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UKRAINE

Application system jams as thousands of Ukrainians apply for Danish residence under new law

Many Ukrainian nationals have applied for residence in Denmark under a new law passed this week, resulting in possible delays on approval of work permits.

Danish immigration minister Mattias Tesfaye
Danish immigration minister Mattias Tesfaye said he expects capacity to be increased after an appointment system for submitting parts of Ukrainian residence applications hit near-capacity. Photo: Ida Marie Odgaard/Ritzau Scanpix

Thousands of people from Ukraine have applied for residence and work permits in Denmark under a new law passed on Wednesday and a subsequent bottleneck in the system has now appeared, newspaper Politiken reported on Friday.

To get a residence permit under the special law for Ukrainian refugees, applicants must book an appointment at one of four ‘Borgerservice’ (Citizens’ Service) centres across Denmark in order to submit biometric information.

The four centres are located in Odense, Aalborg, Aarhus and Næstved. The latter is the closest to Copenhagen.

READ ALSO: EXPLAINED: How Ukrainians can apply for residence and work permits in Denmark

According to Politiken, which tried out the booking system on Thursday, no appointments were currently available this year in Aalborg, Aarhus or Odense.

In Næstved, the only location in the eastern part of Denmark including Copenhagen, the next available appointment was April 2nd.

The government earlier indicated that it expected around 20,000 Ukrainians to flee to Denmark because of the invasion of their country by Russia, which began late last month.

But Immigration Minister Mattias Tesfaye said on Thursday that the government now expects “significantly more” than 20,000 people from Ukraine to eventually arrive.

Tesfaye admitted in comments to Politiken that capacity at Borgerservice centres must be extended including by opening during weekends.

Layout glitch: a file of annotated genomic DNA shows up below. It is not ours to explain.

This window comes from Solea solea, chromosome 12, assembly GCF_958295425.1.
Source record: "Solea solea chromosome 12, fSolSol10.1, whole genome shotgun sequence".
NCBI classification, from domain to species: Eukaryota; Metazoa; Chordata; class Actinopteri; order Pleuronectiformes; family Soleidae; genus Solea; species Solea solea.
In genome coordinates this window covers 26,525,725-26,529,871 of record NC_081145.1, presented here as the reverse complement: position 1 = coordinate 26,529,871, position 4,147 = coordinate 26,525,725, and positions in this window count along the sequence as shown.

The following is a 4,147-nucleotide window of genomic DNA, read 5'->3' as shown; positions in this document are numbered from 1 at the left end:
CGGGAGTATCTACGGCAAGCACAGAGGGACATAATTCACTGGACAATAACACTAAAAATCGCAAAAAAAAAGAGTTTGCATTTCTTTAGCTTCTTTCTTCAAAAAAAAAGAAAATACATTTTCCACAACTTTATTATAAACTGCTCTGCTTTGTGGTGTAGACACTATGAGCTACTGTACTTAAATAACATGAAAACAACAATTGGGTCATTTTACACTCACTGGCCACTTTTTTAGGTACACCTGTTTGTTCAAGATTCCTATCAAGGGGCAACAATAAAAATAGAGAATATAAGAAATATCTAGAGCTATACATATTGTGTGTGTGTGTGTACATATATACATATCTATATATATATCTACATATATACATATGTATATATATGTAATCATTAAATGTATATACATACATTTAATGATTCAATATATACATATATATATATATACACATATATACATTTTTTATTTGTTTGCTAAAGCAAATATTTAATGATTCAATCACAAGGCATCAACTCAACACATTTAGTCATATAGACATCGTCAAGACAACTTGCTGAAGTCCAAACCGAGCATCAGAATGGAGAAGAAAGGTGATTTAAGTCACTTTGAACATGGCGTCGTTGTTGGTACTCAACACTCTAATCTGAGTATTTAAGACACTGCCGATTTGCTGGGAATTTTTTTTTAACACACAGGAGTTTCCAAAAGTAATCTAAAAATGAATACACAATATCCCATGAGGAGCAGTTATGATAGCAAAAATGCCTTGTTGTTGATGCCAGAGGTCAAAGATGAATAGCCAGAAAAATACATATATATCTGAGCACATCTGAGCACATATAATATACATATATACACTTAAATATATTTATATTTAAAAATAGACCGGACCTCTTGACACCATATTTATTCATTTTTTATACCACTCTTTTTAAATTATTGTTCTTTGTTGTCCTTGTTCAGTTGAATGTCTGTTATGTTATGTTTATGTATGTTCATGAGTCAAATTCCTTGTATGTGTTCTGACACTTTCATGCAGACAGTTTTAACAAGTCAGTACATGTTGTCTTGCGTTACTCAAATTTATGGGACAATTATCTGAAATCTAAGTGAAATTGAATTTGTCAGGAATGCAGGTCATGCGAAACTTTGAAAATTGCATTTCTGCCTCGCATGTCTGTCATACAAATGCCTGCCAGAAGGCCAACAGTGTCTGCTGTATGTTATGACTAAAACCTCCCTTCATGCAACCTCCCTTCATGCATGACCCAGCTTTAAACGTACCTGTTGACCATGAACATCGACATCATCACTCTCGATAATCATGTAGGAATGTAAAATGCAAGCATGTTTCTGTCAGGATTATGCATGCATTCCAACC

“I expect that, from next week, there will also be the option of submitting an application [biotmetrics, ed.] in Copenhagen and I know that new appointments will appear in the system on an ongoing basis,” the minister told Politiken in a written response.

The Danish Immigration Service told news wire Ritzau on Friday that two additonal locations for the biometry appointments would open on Tuesday next week, and that appointments would be available prior to that. The new locations are in Valby near Copenhagen and in Aarhus.

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IMMIGRATION

Danish police use controversial ‘jewellery law’ 17 times in last six years

More than six years after the controversial 'jewellery law' was passed, enabling Danish authorities to confiscate valuable items from refugees, the law has been used 17 times, according to figures from the National Police.

Danish police use controversial 'jewellery law' 17 times in last six years

The figures were shown by Minister of Foreign Affairs and Integration, Kaare Dybvad Bek to Danish parliament.

The legislation, which came into effect in February 2016, allows police to confiscate cash and valuables with a value above 10,000 kroner from arriving migrants and asylum seekers.

Under Ministry of Immigration guidelines, police are told not to take wedding rings or engagement rings and individual officers are left to determine the sentimental value of other items.

According to the police figures, there have been between 0 to 5 jewellery law cases a year, from 5th February 2016 to 30th May 2022. For example the law hasn’t been used this year or in 2019 but in 2021, the law was used five times, involving nationals of Iran, Eritrea, Sri Lanka and Afghanistan.

However it is not clear what has been taken in each case; whether the item was jewellery or what the value was.

Controversy

At the time of its introduction, the law, which was passed by a large parliamentary majority, received criticism from international human rights groups including US-based rights watchdog Human Rights Watch (HRW).

“Does a rich country like Denmark really need to strip the very assets of these desperate asylum seekers before providing them basic services?” HRW’s executive director Kenneth Roth said in January 2016.

Disapproval could also be found in international media, including in a New York Times editorial and a cartoon published by British paper The Independent, which depicted the Little Mermaid flush with cash and jewellery confiscated from refugees.

Technically the law could have applied to Ukrainians who have come to Denmark as refugees, to escape Russian invasion of their country but Danish parliament decided the law should not apply to Ukrainians.

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